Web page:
1911 Encyclopædia Britannica/Bellona

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BELLONA (originally Duellona), in Roman mythology, the goddess of war (bellum, i.e. duellum), corresponding to the Greek Enyo. By later mythologists she is called sometimes the sister, daughter or wife of Mars, sometimes his charioteer or nurse. Her worship appears to have been promoted in Rome chiefly by the family of the Claudii, whose Sabine origin, together with their use of the name of “Nero,” has suggested an identification of Bellona with the Sabine war goddess Nerio, herself identified, like Bellona, with Virtus. Her temple at Rome, dedicated by Appius Claudius Caecus (296 B.C.) during a battle with the Samnites and Etruscans (Ovid, Fasti vi. 201), stood in the Campus Martius, near the Flaminian Circus, and outside the gates of the city. It was there that the senate met to discuss a general’s claim to a triumph, and to receive ambassadors from foreign states. In front of it was the columna bellica, where the ceremony of declaring war by the fetialis was performed. From this native Italian goddess is to be distinguished the Asiatic Bellona, whose worship was introduced into Rome from Comana, in Cappadocia, apparently by Sulla, to whom she had appeared, urging him to march to Rome and bathe in the blood of his enemies (Plutarch, Sulla, 9). For her a new temple was built, and a college of priests (Bellonarii) instituted to conduct her fanatical rites, the prominent feature of which was to lacerate themselves and sprinkle the blood on the spectators (Tibullus i. 6. 45-50). To make the scene more grim they wore black dresses (Tertullian, De Pallio) from head to foot. The festival of Bellona, which originally took place on the 3rd of June, was altered to the 24th of March, after the confusion of the Roman Bellona with her Asiatic namesake.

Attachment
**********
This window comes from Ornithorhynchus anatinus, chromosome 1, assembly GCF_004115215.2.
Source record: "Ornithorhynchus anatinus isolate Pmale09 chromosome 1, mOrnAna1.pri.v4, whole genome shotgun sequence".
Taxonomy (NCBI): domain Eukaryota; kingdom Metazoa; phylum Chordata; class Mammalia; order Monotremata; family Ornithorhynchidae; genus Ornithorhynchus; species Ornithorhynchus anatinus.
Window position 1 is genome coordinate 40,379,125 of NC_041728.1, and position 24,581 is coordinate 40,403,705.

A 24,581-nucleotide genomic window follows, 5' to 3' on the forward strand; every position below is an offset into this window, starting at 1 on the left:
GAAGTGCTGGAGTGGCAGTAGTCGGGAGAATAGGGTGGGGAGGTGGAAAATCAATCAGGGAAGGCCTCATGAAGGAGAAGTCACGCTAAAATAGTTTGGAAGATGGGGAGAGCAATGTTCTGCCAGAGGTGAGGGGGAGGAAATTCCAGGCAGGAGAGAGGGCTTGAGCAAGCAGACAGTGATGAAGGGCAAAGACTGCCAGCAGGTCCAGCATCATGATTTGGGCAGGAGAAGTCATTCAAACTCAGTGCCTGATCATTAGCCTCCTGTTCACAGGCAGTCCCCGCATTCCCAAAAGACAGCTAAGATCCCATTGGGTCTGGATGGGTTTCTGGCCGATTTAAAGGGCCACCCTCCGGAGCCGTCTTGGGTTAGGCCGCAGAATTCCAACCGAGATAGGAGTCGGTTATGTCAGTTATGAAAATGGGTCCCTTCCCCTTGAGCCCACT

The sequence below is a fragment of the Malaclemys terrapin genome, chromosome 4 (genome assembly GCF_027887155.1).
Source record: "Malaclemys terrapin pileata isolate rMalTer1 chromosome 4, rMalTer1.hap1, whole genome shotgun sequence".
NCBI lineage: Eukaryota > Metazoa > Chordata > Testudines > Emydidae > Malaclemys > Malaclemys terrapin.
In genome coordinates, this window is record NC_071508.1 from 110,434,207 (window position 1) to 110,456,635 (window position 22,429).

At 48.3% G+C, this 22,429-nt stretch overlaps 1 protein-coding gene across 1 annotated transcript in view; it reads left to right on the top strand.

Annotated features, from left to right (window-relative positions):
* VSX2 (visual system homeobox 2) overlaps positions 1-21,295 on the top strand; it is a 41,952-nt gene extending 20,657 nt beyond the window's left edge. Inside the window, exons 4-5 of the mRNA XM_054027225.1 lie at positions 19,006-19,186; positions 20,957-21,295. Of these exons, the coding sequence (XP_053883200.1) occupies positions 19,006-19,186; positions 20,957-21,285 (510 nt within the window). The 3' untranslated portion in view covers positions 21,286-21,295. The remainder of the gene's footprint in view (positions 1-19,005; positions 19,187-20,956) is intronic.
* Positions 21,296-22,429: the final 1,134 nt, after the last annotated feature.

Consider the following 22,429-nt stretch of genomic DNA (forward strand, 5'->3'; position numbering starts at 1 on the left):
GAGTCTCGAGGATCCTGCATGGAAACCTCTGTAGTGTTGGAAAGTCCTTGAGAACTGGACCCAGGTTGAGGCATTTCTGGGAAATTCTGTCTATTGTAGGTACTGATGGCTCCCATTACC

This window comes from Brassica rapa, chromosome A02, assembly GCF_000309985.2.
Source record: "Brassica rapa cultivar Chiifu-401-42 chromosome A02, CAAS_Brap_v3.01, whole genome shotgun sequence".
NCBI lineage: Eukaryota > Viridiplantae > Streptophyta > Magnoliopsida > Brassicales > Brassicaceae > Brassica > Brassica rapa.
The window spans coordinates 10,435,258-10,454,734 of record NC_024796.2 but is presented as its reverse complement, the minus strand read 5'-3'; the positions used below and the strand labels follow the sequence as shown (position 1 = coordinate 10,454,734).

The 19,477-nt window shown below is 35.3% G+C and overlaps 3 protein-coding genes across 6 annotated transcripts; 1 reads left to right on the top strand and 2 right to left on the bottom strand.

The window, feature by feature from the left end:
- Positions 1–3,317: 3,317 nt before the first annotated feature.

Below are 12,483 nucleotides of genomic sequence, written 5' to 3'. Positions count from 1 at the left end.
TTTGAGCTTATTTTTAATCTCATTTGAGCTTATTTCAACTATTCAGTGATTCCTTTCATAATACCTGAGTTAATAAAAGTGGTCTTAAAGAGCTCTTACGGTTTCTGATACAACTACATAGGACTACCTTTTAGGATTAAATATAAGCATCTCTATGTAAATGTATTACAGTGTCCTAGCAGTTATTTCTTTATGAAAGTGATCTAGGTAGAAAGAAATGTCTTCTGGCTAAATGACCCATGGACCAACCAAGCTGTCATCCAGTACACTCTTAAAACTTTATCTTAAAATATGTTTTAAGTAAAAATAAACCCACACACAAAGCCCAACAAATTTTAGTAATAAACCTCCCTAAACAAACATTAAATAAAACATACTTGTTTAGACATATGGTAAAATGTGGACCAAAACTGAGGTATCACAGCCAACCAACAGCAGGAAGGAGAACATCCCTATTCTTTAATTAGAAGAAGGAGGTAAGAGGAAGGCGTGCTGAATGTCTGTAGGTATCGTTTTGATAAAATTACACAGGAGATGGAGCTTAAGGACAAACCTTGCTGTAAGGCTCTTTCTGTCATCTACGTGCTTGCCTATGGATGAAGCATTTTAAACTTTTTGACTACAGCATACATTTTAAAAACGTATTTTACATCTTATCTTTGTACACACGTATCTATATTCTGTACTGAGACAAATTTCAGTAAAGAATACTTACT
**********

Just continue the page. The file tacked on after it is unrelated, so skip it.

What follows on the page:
See Tiesler, De Bellonae Cultu (1842).